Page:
We see here that we get an extra 29 minutes! Our original 16 hours and 19 minutes of sunlight is now 16:48. Here's where it gets interesting, though—if we're driving until sunset, the 16 hours of road-time we've calculated for isn't all we get; we can go another 29 minutes—which gets us almost 50 km farther, and buys us another few seconds of sunlight. You might wonder where this line of thinking ends—we could drive for those few extra seconds, and it would get us a few more microseconds—and the answer is that, technically, it doesn't! The problem is described by an infinite series. That doesn't mean we can drive forever, though; a series that's made up of an infinite number of ever-shrinking terms can still take on a finite value—this is known as the limit.

Hundreds of years ago, a young Isaac Newton was vexed with problems like this one. To address them, and to calculate things like the exact amount of time between sunrise and sunset for a westward traveler without computing an infinite number of terms, he developed calculus. Here, of course, the first few terms in the series—i.e. the 16 hours plus a second-order term to account for the daylight gained—provides a close enough approximation for our purposes.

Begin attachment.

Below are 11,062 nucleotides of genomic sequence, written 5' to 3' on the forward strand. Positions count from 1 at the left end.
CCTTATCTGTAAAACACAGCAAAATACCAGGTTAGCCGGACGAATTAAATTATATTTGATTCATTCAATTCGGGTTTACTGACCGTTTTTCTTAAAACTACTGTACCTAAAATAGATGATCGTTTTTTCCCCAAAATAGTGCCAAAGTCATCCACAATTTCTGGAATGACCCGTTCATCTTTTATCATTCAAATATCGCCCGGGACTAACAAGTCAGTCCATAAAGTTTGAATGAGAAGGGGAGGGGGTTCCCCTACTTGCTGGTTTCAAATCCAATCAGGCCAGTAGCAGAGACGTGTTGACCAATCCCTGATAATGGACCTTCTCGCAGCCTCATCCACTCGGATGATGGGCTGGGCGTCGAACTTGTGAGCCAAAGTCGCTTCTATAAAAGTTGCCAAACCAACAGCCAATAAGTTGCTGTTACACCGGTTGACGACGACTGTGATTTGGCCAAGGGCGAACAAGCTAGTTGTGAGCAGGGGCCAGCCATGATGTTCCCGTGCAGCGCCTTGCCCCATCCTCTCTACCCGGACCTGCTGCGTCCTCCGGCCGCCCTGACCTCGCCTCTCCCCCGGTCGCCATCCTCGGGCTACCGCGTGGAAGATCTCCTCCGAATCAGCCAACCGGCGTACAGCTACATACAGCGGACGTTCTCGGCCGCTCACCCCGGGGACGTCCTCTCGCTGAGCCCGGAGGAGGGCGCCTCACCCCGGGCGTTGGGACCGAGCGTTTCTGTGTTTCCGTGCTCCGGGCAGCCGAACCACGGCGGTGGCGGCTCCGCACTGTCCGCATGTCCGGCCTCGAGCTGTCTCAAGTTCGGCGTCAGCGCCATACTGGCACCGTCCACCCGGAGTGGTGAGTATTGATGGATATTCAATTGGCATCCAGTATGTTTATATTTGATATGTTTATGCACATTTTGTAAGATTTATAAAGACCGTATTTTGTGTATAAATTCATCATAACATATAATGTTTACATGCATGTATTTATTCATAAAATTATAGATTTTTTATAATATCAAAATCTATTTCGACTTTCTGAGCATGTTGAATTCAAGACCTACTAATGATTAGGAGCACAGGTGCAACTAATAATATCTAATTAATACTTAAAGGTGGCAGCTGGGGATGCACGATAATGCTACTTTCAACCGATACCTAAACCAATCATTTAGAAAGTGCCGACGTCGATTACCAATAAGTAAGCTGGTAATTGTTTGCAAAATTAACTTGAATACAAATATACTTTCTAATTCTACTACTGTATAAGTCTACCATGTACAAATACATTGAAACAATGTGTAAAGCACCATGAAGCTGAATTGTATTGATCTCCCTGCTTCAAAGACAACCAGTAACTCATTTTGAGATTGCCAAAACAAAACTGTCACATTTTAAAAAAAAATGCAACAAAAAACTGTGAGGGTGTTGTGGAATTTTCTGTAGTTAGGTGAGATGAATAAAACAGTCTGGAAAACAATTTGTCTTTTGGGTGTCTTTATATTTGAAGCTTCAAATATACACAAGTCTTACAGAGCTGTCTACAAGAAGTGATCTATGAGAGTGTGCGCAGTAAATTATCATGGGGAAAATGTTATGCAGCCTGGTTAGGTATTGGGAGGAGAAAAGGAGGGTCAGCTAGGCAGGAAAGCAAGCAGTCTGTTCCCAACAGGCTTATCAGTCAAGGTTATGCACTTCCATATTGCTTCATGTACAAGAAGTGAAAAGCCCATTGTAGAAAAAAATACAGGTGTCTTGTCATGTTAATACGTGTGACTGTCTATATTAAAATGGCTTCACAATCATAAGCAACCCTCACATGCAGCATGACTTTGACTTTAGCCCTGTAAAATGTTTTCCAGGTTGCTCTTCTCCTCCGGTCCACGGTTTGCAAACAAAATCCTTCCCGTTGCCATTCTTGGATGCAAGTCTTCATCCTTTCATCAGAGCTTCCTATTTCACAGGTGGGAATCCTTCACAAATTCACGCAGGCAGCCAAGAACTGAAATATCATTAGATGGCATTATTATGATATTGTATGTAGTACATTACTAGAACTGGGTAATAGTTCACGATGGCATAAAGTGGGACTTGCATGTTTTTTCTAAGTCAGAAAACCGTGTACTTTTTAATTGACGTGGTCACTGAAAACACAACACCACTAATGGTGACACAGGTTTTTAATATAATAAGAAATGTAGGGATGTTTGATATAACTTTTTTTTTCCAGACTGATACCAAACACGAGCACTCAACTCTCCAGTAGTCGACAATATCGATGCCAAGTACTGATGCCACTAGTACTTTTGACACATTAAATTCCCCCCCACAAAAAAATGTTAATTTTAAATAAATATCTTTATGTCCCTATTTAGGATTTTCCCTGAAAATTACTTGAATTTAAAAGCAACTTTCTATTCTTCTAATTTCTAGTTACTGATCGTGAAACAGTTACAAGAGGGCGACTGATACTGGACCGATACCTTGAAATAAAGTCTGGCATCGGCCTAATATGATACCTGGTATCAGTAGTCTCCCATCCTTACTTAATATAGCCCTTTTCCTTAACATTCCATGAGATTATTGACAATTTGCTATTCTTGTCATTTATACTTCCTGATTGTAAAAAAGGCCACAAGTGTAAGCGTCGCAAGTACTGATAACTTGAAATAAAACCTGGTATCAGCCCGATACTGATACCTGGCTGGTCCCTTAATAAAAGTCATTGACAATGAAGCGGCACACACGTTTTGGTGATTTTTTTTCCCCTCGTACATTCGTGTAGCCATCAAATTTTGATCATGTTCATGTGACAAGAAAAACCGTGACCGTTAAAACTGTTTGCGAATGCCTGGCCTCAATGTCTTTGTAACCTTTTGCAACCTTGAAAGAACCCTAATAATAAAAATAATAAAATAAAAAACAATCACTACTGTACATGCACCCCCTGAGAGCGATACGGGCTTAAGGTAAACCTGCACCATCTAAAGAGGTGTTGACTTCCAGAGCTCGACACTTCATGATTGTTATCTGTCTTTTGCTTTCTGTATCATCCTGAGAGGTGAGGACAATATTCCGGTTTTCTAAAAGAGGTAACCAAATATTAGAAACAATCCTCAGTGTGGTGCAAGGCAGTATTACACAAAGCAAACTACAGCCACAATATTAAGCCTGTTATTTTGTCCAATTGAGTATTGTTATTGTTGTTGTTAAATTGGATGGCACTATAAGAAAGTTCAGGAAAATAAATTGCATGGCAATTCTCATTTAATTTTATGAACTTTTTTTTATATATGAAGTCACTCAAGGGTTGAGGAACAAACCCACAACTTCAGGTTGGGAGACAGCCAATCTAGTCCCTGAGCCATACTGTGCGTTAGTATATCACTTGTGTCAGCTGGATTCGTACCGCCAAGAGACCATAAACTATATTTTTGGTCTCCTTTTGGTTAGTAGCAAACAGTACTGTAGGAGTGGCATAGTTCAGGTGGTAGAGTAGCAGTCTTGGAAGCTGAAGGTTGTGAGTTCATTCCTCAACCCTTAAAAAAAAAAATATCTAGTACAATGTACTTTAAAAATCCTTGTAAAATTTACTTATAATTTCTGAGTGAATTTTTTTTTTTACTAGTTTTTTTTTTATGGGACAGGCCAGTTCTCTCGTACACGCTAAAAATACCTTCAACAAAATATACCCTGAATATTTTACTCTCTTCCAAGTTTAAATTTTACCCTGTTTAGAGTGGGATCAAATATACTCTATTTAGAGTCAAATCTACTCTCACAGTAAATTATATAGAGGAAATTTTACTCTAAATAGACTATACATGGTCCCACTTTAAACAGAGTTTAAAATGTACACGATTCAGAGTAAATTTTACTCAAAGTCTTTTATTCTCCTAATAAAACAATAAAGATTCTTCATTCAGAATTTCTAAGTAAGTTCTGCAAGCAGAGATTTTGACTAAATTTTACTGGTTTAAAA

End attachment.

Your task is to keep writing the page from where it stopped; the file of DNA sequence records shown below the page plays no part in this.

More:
Treating this explicitly as a calculus problem would require us to know the function describing the curviness of the road, which we don't have. However, we can get there by knowing a little algebra and making a simplifying assumption.

Say we're heading straight west, as the crow flies, rather than following the Trans-Canadian Highway. Now we can treat this like a "two trains leaving their stations" algebra problem, where your car is one train, and the "terminator"—the line of sunset—is the other.

Although if it helps to picture Arnold Schwarzenegger as the other train, I don't see why not.
On the longest day of the year at 50° latitude, there's 16 hours and 19 minutes of sunlight.  This tells us that, at that latitude, it's daytime across 68% of Earth's surface at your latitude, with the remaining 32% in night—which tells us where the terminator is when the sun rises at your location. To figure out how fast the terminator is moving, we need to know the circumference of the earth at your latitude. Fortunately, this is pretty simple—just the cosine of your latitude, multiplied by Earth's circumference at the equator.